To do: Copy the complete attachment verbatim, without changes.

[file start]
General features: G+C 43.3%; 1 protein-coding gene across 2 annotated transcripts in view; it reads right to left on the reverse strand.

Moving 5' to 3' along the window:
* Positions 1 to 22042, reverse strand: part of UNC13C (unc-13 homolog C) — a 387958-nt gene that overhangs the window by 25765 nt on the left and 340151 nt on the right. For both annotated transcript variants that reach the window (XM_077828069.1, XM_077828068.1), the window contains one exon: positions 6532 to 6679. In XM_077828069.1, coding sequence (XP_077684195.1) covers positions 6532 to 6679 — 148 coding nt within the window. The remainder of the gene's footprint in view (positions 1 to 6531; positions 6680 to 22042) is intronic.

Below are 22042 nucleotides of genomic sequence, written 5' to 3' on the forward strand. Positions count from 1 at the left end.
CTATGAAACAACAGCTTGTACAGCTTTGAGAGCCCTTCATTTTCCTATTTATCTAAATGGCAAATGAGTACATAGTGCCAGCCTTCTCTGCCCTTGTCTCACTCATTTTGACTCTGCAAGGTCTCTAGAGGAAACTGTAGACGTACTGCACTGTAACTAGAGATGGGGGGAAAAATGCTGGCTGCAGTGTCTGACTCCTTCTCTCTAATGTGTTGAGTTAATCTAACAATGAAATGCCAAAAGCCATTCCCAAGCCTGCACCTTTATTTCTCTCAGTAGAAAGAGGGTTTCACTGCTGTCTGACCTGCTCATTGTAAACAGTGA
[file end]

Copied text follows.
General features: G+C 43.3%; 1 protein-coding gene across 2 annotated transcripts in view; it reads right to left on the reverse strand.

Moving 5' to 3' along the window:
* Positions 1 to 22042, reverse strand: part of UNC13C (unc-13 homolog C) — a 387958-nt gene that overhangs the window by 25765 nt on the left and 340151 nt on the right. For both annotated transcript variants that reach the window (XM_077828069.1, XM_077828068.1), the window contains one exon: positions 6532 to 6679. In XM_077828069.1, coding sequence (XP_077684195.1) covers positions 6532 to 6679 — 148 coding nt within the window. The remainder of the gene's footprint in view (positions 1 to 6531; positions 6680 to 22042) is intronic.

Below are 22042 nucleotides of genomic sequence, written 5' to 3' on the forward strand. Positions count from 1 at the left end.
CTATGAAACAACAGCTTGTACAGCTTTGAGAGCCCTTCATTTTCCTATTTATCTAAATGGCAAATGAGTACATAGTGCCAGCCTTCTCTGCCCTTGTCTCACTCATTTTGACTCTGCAAGGTCTCTAGAGGAAACTGTAGACGTACTGCACTGTAACTAGAGATGGGGGGAAAAATGCTGGCTGCAGTGTCTGACTCCTTCTCTCTAATGTGTTGAGTTAATCTAACAATGAAATGCCAAAAGCCATTCCCAAGCCTGCACCTTTATTTCTCTCAGTAGAAAGAGGGTTTCACTGCTGTCTGACCTGCTCATTGTAAACAGTGA